Full speed ahead for maritime research

A couple of years ago, VTI decided to increase its maritime research, and today about ten people at the institute work with related research in areas such as transport economics, logistics, the environment, and behavioural science.

For many years, VTI’s maritime research was quite modest and endured periods of decline. In the 1990s, Joakim Dahlman, now Research Director at VTI, and a Danish colleague drew up guidelines for human factors research in shipping. Yet when both went on to other jobs, VTI’s work in this field ground to a halt. From 2005–2007, Margareta Lützhöft continued to develop research in the same area.

In the 2010s, VTI started to conduct maritime research in transport economics and logistics, and a couple of years ago it took the big step forward. It was then that VTI decided to build up coherent maritime research within areas such as transport economics, logistics, environment, behavioural science, and ship propulsion.

“The stated desire to strengthen maritime research and improved opportunities to receive research funding has meant that we already have a much broader project portfolio in these areas,” says Joakim Dahlman.

Learning from each other

Maritime research has long existed in its own little bubble. Advanced technology such as driver assistance systems and anti-collision systems have existed in road traffic for a couple of decades, but in shipping the great digitalisation revolution is underway right now.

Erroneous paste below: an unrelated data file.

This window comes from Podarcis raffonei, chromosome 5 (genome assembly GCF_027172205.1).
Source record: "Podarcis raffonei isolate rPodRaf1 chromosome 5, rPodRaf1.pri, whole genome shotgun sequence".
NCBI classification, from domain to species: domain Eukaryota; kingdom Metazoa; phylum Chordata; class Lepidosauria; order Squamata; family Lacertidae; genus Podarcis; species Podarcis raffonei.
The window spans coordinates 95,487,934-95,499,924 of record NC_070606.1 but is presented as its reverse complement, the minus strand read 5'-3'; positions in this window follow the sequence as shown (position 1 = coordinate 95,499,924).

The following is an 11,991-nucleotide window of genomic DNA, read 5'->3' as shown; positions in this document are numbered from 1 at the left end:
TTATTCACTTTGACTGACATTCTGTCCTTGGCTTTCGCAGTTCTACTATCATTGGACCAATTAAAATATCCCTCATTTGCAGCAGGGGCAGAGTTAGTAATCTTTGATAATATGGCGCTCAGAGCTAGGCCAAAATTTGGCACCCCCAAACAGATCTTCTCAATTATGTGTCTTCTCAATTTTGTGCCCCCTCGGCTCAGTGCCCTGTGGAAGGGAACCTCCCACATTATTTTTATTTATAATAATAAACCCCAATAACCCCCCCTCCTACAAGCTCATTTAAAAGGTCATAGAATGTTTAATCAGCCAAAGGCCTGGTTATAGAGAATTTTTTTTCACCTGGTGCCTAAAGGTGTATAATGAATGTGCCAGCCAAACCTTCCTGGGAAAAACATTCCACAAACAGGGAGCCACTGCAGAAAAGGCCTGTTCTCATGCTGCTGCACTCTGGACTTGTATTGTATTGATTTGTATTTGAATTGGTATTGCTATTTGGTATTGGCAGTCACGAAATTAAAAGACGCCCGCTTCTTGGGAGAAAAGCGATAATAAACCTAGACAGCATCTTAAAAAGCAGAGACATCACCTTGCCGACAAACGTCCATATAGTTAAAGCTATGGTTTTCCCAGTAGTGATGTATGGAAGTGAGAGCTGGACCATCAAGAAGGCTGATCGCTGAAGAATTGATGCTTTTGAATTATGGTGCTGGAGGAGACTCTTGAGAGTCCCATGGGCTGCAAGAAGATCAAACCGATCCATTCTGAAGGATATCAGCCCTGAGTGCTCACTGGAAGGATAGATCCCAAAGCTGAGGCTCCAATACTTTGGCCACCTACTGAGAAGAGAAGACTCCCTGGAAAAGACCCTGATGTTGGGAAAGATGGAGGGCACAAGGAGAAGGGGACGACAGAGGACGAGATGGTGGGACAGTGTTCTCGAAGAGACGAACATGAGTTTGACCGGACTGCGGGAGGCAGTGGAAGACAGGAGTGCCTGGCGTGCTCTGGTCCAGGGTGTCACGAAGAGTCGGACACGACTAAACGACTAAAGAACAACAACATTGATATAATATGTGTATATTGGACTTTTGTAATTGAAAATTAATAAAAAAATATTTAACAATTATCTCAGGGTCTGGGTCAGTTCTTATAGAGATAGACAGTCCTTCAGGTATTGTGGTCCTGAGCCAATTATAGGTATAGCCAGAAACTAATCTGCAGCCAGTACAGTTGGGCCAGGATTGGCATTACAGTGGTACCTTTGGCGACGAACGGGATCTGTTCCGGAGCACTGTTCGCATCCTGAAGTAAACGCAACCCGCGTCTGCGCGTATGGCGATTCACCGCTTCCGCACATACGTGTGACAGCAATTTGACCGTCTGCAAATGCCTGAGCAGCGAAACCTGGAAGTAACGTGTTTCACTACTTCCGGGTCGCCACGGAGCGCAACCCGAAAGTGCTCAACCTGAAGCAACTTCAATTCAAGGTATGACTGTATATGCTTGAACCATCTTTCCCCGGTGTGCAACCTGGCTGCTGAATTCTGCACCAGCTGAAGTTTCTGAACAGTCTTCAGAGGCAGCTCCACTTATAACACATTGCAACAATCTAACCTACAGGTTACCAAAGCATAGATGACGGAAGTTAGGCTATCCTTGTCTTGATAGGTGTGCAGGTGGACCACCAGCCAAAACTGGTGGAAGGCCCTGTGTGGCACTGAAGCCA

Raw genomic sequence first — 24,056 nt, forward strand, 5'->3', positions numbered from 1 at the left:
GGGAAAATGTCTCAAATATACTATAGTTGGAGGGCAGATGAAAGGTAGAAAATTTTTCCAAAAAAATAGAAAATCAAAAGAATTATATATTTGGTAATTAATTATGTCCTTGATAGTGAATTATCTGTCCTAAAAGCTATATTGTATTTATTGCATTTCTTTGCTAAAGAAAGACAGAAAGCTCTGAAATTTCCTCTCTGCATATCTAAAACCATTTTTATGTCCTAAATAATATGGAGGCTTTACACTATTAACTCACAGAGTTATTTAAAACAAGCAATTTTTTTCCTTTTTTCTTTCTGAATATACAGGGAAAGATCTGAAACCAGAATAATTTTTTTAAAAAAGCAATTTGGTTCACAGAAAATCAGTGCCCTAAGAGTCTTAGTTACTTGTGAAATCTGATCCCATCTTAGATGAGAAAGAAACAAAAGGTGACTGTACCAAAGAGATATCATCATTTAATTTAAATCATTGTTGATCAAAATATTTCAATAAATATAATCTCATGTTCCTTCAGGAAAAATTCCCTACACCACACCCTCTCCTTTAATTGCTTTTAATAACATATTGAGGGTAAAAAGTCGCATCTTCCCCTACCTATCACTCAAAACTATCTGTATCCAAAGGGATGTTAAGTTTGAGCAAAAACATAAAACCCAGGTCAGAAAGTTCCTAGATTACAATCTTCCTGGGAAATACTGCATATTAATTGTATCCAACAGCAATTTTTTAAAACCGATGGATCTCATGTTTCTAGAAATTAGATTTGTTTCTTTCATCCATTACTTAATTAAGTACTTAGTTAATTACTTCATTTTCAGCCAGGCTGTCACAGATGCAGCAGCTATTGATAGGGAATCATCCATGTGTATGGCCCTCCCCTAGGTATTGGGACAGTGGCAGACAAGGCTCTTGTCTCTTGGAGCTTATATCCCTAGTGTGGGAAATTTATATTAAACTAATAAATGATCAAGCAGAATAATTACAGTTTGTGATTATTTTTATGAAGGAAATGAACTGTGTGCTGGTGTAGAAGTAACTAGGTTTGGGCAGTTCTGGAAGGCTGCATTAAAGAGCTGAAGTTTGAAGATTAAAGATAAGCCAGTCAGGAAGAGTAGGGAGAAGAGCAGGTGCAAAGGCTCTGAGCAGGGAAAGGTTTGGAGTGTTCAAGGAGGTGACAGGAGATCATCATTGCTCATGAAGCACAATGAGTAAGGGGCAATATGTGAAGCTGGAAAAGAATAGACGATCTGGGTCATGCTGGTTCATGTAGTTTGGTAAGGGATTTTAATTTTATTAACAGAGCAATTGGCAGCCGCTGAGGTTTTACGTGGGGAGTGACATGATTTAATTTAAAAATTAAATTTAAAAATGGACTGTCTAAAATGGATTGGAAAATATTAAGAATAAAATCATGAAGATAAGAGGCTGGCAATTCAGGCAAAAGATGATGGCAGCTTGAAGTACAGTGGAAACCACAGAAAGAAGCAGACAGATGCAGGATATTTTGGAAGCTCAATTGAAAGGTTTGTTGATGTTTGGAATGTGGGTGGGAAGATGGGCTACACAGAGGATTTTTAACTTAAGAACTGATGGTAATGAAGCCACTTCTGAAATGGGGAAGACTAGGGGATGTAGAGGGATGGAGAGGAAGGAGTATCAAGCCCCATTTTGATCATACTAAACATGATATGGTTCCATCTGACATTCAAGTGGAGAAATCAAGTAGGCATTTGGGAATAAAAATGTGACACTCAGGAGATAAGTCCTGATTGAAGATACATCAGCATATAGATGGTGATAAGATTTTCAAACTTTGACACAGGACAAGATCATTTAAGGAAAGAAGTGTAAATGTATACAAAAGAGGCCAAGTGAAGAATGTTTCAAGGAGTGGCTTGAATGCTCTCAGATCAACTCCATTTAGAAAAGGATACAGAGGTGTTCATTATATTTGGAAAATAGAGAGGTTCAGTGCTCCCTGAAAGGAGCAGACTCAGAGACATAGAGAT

VTI’s strength lies in its ability to work across various modes of transport. Many people who research other modes of transport possess knowledge that is highly relevant to shipping, for example in areas such as simulators, environmental issues, and policy instruments.

“We’re looking for similarities between various modes of transport and how the different sectors can learn from each other. Take the example of eco-driving. We’ve come a long way in road traffic, but it’s only now that we’re starting to catch up on the shipping side,” says Inge Vierth, Senior Analyst at VTI.

Environment and climate are growing areas

National and international collaborations are important. Shipping is special because so many issues, such as policy instruments, have to be handled at the international level. But VTI also works with more local issues, such as noise emissions in ports.

“Environmental and climate issues have quickly become a major research area and will certainly become even larger. For example, noise emissions and emissions to water are relatively unexplored areas. We want our research to be closely guided by the Swedish transport policy goals,” says Inge Vierth.

Text: Johan Sievers/redakta
Translated by: Semantix AB